Our Views: Shooting unites nation in grief

There are some Christmases in which yuletide cheer is harder to come by than in others, and this holiday season certainly ranks among the bittersweet holidays in our national history.

A school shooting in Connecticut in which 20 children and six adults lost their lives is a reminder of how far this world must go to reach the yuletide ideal of peace on Earth, goodwill toward men.

The thought of anyone dying is heartbreaking, but the idea of such little children succumbing to a hail of bullets is a profound tragedy. Our hearts and prayers are with the families of the victims — many of them tiny youngsters looking forward to Christmas. Even the survivors, both children and adults, could be scarred deeply by the ordeal they endured.

The grief felt across this nation is in itself a healthy sign, suggesting how deeply most of us still value human life. When a president is moved to tears on national television after hearing news of the shootings, we know that human life still counts for a great deal in this society. That sense of moral purpose is our greatest resource in dealing with this tragedy. Sadly, there are many other places around the globe in which adults and children die at the hands of despots, and the crime hardly registers in the body politic. Our tears over this tragedy are our strength.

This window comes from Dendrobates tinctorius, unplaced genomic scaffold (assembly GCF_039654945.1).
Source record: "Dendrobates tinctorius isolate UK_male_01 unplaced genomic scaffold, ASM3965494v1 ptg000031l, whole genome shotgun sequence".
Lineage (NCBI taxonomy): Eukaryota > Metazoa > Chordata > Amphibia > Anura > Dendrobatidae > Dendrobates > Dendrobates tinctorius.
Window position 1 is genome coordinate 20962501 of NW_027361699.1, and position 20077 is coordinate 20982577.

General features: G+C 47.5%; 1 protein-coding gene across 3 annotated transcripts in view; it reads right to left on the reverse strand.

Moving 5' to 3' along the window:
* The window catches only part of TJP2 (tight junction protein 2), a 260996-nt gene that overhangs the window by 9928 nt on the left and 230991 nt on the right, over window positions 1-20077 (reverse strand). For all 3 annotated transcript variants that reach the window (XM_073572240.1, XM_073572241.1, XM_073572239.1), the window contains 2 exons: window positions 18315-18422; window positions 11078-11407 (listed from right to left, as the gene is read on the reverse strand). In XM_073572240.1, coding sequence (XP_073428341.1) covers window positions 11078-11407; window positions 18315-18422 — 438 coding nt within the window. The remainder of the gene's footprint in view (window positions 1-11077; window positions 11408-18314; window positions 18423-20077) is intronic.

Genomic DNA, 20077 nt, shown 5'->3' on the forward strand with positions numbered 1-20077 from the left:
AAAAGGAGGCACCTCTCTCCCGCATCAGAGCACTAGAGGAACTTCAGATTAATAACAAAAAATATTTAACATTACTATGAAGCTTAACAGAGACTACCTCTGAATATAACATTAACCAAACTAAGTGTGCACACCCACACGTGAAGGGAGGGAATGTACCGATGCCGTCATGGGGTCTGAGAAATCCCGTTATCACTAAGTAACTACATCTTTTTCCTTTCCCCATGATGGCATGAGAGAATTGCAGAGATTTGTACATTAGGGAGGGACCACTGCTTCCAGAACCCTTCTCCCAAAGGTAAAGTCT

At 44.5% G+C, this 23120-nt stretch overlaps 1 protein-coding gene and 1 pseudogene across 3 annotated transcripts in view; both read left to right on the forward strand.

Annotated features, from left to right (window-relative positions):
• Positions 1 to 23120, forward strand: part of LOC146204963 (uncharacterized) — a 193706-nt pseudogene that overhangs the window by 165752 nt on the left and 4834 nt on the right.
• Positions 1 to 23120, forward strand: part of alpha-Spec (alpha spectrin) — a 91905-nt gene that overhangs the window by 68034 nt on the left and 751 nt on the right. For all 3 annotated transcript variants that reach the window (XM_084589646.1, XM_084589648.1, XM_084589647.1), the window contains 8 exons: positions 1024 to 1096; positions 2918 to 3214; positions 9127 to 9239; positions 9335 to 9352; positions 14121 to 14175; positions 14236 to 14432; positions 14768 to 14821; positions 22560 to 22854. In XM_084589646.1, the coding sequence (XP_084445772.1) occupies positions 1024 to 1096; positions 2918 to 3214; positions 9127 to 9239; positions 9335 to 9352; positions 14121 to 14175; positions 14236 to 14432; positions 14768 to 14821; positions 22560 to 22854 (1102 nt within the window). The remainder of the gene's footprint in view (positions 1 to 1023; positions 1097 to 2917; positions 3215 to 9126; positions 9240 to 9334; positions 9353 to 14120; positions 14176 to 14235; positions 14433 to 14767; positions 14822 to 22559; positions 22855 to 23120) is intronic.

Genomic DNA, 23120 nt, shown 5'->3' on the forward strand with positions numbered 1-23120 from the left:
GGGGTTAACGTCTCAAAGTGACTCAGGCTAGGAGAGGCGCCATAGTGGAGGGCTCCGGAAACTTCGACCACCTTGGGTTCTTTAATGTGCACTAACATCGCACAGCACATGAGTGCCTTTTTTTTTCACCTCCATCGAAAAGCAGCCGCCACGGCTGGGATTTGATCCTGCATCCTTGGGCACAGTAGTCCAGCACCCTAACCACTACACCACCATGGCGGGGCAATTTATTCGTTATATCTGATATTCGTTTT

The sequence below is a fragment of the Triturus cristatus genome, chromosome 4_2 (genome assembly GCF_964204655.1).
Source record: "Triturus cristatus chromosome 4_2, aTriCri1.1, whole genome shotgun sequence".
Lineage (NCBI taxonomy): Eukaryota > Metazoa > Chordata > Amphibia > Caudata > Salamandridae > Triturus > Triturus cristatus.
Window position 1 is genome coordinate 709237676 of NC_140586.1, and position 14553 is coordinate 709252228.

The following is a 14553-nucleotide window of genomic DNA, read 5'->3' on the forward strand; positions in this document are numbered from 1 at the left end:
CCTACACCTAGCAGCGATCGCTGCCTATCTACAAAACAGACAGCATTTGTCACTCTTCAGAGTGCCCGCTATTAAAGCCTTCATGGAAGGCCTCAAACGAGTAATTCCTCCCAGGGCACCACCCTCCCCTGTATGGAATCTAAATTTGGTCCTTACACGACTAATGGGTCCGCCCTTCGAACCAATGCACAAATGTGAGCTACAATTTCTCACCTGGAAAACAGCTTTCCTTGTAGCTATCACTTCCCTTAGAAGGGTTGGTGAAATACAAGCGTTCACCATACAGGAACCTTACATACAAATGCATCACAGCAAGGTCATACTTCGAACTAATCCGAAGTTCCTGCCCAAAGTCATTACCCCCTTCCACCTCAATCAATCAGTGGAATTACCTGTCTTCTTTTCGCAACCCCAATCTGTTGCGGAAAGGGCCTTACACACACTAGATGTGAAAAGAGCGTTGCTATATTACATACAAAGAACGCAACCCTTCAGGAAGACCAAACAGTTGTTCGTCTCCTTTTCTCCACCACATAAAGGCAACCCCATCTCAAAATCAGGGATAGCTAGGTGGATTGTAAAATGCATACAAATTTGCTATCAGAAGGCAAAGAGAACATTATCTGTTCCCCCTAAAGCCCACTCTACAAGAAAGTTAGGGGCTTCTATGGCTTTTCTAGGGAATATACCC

The sadness felt by Americans in all parts of the country and from all walks of life also reminded us that on the big questions, we’re neither red states nor blue states, but simply fellow citizens who share a common sense of decency and know when that decency is violated.

The shootings in Connecticut leave many questions, and the biggest one concerns whether this tragedy could have been avoided. There will be time to sort through the implications of this terrible crime. But for now, let’s stand behind our stricken fellow Americans in Connecticut, and hope for better, more peaceful yuletides in years to come.